Teams are usually happy when initially formed, however, soon conflict begins to occur. There is a science behind why this happens.

The PM must talk to the team so they understand, use tools and techniques to help get the team through the low periods.  It is just a phase everyone is going to have to get through and have faith that it will pass and you will get to the next stage.

There are 5 main stages a team flows through from when they first meet to when they are leaving the team.

See video below to help explain:

As described in the video, the stages are further defined below also with a Recommendation/Action that the PM can carry out:
1)    Forming – the team first meets one another, it is superficial, members are wondering if the team is a good fit, what others are like, how they will get along.  First impressions are made (whether they are accurate or not) and most people do not reveal much about themselves. 

During this stage the PM needs to foster team unity and help start laying the foundations to build trusting relationships.  Ensure all members are aware of the project objectives, boundaries and the code of conduct or existing Human Resource processes to be followed.  Also clearly document the roles and responsibilities and provide the required tools, resources, work areas, equipment, etc. as early as possible or address outstanding gaps.

2)    Storming – the team members now start to assert themselves.  Personalities start to come out and may conflict with others.  Control issues start to emerge, misunderstandings of roles and responsibilities are generally an example of one area of stress and conflict.  Stresses of the project may start to appear and test the resources.  Personality strengths and opportunities to improve also start to become more evident.

During this stage the PM needs to identify conflicts as early as possible and address them with the appropriate conflict management technique.  Project issues and concerns must be discussed addressed.  Encourage team members to get involved in solving the problems together.  Include the team, recognize the team and be supportive, positive and enthusiastic.

3)    Norming -  the team starts to work productively and performance levels and output starts to increase.  Conflicts still exist but people are learning how to interact with each other.  Smaller subgroups may also be forming.  Conflicts generally start to be around project or process issues and not around personality differences.  Levels of trust start to appear.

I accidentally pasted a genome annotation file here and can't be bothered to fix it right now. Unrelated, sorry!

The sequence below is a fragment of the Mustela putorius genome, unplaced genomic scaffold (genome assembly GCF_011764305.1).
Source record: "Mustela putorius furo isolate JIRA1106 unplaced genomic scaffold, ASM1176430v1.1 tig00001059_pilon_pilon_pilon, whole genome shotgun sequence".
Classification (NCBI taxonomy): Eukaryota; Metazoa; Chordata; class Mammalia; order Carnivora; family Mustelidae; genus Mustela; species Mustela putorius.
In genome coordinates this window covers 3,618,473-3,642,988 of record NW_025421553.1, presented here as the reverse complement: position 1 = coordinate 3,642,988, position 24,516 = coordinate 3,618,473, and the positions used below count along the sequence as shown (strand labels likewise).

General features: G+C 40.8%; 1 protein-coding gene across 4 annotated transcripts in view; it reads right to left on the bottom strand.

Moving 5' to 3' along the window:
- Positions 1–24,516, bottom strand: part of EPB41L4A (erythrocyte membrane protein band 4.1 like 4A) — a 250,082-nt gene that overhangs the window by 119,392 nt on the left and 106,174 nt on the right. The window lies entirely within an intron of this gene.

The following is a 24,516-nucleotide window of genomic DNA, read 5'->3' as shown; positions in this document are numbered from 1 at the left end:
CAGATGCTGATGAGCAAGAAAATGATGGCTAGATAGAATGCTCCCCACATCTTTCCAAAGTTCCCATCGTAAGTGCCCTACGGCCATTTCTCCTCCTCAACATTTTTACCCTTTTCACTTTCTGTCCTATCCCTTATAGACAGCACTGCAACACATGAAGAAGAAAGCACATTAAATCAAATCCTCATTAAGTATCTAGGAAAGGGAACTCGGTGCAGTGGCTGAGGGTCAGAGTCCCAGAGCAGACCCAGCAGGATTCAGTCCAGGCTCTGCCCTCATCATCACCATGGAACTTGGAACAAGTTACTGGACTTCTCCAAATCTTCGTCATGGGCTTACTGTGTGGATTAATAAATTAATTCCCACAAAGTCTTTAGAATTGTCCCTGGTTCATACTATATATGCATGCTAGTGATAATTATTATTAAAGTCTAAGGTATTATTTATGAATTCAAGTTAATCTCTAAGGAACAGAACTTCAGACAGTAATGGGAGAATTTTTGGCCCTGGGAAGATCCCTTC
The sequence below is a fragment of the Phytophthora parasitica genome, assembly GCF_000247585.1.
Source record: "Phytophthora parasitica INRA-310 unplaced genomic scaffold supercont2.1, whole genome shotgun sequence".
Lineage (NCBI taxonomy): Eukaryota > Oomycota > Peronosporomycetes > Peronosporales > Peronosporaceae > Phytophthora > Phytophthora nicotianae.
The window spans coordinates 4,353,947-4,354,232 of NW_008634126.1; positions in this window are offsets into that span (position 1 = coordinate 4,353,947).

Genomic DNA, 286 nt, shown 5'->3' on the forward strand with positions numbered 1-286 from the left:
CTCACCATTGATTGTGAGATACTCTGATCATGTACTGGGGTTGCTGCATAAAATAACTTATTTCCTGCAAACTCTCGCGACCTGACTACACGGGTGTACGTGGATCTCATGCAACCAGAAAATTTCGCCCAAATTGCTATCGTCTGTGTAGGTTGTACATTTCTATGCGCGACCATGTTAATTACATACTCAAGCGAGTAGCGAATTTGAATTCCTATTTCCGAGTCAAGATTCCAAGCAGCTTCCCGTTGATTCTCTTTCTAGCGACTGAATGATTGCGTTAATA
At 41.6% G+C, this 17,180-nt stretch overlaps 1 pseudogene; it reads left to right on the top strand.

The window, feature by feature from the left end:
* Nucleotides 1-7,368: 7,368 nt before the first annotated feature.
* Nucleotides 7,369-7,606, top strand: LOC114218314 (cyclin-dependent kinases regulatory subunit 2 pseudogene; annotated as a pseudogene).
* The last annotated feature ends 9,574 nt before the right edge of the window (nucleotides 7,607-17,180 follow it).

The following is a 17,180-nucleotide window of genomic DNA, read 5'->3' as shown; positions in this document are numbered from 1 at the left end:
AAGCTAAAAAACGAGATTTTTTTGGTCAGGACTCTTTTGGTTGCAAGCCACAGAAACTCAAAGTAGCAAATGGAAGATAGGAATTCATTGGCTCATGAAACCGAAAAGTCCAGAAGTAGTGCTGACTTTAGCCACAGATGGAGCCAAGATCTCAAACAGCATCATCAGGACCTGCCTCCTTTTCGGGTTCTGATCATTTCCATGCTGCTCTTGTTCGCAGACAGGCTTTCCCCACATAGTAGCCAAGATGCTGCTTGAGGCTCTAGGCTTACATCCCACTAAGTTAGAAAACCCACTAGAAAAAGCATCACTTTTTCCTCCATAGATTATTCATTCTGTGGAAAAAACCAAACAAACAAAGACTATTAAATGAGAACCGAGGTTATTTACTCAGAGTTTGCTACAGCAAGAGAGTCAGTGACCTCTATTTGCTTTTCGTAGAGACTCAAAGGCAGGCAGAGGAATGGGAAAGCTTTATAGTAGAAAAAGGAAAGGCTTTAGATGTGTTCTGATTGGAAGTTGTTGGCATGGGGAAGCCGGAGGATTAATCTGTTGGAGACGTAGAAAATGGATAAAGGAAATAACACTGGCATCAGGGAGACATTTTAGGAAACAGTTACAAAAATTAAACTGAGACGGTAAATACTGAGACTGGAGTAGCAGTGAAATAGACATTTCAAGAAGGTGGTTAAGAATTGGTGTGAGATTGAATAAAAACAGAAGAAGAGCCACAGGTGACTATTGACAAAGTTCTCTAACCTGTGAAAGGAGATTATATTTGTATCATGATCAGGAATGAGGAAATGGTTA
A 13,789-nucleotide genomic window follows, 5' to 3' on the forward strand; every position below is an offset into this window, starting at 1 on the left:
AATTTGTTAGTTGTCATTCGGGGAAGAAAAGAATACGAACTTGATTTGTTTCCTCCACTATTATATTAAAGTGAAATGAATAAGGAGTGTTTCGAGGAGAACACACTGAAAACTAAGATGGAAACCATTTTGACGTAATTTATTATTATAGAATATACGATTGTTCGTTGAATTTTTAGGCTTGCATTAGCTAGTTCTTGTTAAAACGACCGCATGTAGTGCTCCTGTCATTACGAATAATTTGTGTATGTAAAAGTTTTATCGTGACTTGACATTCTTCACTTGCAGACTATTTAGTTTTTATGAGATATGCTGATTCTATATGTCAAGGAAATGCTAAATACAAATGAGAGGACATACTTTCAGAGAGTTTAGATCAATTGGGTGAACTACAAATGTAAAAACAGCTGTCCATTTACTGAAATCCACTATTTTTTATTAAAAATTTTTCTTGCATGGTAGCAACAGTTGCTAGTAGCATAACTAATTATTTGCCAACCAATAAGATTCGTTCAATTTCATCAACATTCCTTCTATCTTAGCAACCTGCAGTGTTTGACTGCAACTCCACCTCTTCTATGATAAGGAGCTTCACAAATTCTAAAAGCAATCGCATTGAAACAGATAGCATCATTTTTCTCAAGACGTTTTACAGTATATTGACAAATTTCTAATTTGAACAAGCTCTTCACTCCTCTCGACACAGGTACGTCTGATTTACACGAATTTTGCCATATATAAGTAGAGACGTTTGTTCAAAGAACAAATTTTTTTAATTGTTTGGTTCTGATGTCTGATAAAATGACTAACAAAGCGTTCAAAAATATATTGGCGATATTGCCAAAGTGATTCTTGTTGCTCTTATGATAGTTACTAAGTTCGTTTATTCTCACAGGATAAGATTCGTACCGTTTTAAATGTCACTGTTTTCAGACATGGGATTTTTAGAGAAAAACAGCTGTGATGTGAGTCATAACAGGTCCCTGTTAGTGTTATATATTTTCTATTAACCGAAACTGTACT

During this stage the PM must encourage team members to continue to work together and leverage each others skills.  Actively seek out the small groups and promote larger group participation and cooperation.  Confirm ground rules for team interaction and accept people for who they are and respect what they bring to the team.  Healthy debates bring different perspectives, identify examples of trust and build upon them.

4)    Performing – the team is working at a strong level of productivity, the optimum level is achieved or breaking new ground on higher and higher levels.  Conflicts are generally solved by the team members themselves.  Respect, safety and trust is evident between all members and friendships begin to form. 

During this stage, the PM should continue to look for opportunities to promote a more cohesive unit and further enable the momentum.  Also start to look at future needs, e.g. training, coaching, mentoring, provide motivation by conducting more social and open team building events.

5)    Adjourning – the project is wrapping up and winding down.  The team is happy about the new found relationships that have been established but also is sad to leave and may feel anxious about the next project coming up.

During this stage the PM should emphasize the positives in terms of how the team has evolved and the accomplishments that have been achieved.  Formalize a contact list and emphasize the importance of maintaining the network.  Plan a future team event and book it in everyone’s calendar (before everyone disperses).